Book From the Sky

 

Book From the Sky

A new exhibit at the Blanton Museum of Art helps correct the paucity of contemporary Chinese art in Texas.

More than 25 years ago in Beijing, a group of people walked into a room covered in what looked like Chinese characters. As they tried to read what looked like a familiar language, they realized that in fact the language was not Chinese at all. From the large scrolls hanging from the ceiling to the books covering the floor and prints on the walls, not a single character made sense. In the late 1980s, this type of open-ended, immersive art installation was new in post-Mao China. But while it may have been a sensation with visitors, others in the art community became suspicious. What is the meaning of a book no one can read? The exhibit soon closed and hasn’t been shown in China since.

Now, visitors in Texas can experience Xu Bing: Book from the Sky at the Blanton Museum of Art. The large-scale installation by contemporary Chinese artist Xu Bing is on view in the Blanton galleries until Jan. 22.

Growing up during the Cultural Revolution, Xu was exposed to communist propaganda and its ability to shift and manipulate language. In an attempt to challenge the way we interact with language, he began his first independent work after receiving his master of fine arts. Over several years in the late 1980s, he painstakingly created 4,000 pseudo-Chinese characters—the number of characters required for literacy in Mandarin—and carved them into wooden blocks. The habit of creating a few characters each day became like a religious ritual for Xu. From there, he printed the characters onto book-length texts. The four “books in the sky” at the forefront of the installation are created in different styles, made to look like poetry or a dictionary, for instance.xu-bing

Walking into the 1,500-square-foot installation feels as if you are “wrapped in a world of words that he created,” says Blanton guest curator Hao Sheng. The temple-like space feels very structured and serious, but the contradiction lies in the absurdity that it cannot be read by anyone. “[It is] both accessible and inaccessible at the same time,” Sheng says. “The more you try and understand, the more foreign it becomes.”

After the Cultural Revolution ended, Western art and influences began to pour into China. According to Sheng, Xu described it as being like a hungry person at a banquet, where you consume everything so quickly that it becomes nauseating. In contrast, Xu spends years devoted to each of his works. China’s climate was unsympathetic to independent artists when Book from the Sky debuted, and some thought that the work was a joke. His approach, however, is one of both reverence and mockery. Xu once wrote, “To manipulate the written word is to transform the very essence of culture.”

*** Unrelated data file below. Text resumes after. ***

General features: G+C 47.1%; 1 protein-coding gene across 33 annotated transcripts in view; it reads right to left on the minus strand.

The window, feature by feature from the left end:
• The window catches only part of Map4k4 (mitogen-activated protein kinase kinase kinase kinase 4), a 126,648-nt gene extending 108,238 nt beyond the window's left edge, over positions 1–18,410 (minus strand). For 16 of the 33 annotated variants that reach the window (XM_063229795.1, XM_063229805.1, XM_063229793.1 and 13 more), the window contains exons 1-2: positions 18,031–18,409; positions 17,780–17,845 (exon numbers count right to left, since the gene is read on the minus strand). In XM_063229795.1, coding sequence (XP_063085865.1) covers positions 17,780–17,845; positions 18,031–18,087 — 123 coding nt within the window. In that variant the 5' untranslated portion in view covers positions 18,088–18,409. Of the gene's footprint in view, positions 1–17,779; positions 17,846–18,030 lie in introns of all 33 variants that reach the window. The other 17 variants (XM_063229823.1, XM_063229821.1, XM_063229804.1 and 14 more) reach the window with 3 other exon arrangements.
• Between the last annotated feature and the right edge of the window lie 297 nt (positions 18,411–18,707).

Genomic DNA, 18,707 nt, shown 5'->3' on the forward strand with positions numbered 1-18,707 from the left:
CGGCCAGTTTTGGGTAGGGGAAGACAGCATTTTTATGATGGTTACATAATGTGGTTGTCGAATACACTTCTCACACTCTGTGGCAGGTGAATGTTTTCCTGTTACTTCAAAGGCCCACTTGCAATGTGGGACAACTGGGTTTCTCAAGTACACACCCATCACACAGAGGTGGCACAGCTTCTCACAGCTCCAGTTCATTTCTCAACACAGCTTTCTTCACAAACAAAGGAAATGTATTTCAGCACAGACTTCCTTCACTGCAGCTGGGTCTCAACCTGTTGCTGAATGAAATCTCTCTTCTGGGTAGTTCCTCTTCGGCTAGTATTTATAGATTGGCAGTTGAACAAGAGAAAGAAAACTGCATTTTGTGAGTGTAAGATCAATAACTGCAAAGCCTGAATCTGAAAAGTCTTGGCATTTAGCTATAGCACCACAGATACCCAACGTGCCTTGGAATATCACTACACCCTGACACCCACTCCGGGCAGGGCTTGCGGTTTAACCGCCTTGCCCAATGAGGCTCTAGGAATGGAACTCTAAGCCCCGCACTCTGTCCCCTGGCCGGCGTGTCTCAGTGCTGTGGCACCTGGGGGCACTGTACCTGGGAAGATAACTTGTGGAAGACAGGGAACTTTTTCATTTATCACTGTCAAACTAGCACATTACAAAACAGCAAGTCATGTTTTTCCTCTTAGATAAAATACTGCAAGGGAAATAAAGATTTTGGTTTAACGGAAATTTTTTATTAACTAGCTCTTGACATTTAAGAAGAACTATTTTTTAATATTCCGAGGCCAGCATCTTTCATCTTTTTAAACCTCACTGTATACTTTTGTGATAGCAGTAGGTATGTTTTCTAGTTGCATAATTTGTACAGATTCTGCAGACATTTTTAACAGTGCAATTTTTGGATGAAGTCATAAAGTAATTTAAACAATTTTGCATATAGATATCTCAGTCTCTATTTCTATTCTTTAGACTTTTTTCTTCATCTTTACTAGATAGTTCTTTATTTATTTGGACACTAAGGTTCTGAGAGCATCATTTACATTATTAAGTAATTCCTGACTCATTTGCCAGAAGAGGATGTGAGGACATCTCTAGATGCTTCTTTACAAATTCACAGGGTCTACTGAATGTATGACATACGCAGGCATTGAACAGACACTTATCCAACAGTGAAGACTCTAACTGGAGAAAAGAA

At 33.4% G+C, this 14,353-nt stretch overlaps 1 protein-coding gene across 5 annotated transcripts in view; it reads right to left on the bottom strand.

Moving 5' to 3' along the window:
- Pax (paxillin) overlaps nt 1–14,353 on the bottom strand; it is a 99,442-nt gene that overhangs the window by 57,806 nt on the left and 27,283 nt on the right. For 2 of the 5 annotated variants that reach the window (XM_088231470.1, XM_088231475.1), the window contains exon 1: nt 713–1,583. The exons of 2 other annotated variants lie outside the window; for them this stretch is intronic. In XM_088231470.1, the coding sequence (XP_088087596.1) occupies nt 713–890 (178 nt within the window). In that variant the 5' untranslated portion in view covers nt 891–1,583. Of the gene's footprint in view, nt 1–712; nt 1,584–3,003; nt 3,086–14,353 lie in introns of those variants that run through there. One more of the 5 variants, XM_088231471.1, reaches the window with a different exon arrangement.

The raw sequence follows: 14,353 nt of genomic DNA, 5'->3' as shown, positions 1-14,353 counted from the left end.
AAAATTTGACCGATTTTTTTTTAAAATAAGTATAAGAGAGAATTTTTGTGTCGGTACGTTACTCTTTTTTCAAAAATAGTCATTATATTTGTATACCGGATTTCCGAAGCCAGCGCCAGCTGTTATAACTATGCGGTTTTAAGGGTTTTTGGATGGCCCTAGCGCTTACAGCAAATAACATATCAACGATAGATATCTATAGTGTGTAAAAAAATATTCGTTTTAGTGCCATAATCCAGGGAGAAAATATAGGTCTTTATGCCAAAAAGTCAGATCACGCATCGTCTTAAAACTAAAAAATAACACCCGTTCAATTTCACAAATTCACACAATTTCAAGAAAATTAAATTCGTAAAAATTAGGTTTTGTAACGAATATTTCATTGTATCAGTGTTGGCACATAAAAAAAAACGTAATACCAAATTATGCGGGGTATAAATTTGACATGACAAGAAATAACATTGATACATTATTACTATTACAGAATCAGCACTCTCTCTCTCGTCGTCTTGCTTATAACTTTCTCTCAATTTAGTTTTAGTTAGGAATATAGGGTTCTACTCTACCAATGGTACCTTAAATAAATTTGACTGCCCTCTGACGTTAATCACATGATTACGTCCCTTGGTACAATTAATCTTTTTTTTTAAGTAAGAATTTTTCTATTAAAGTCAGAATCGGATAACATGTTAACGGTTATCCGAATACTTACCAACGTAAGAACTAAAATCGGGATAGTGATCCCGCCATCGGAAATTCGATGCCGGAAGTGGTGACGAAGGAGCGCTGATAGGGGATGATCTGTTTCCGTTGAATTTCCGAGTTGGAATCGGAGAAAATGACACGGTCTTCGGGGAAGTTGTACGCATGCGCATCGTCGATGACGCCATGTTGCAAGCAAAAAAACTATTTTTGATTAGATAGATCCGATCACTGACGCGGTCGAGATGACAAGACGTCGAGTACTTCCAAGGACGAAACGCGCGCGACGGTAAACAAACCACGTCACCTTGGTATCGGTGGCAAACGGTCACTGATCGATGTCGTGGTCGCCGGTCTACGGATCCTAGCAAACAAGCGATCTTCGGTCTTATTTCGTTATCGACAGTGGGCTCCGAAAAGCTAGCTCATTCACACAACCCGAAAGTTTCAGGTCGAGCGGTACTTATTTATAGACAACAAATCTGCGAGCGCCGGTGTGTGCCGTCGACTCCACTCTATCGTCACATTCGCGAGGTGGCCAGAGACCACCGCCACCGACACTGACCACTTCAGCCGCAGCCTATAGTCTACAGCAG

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Although Xu moved to the U.S. to pursue creative freedom, he was later invited back to Beijing to serve as the vice president of his alma mater and to teach a new generation of artists. “His biography alone reflects China’s cultural change, increasing openness, and reflection,” Sheng says.

But Xu’s work transcends its cultural context. In an effort to showcase more international art at the Blanton, the full-scale installation is on display for the first time in Texas. Sheng believes that visitors around the globe can find meaning in Book from the Sky as it challenges us to reexamine our intellectual habits. “If people in Texas only know one Chinese contemporary artist,” Sheng says, “it should be Xu Bing.”

Xu Bing: Book from the Sky will be on display at the Blanton Museum of Art through Jan. 22, 2017.

Photos: Xu Bing: Book From the Sky is an immersive installation of books and scrolls printed with 4,000 invented characters; Blanton Museum of Art

 

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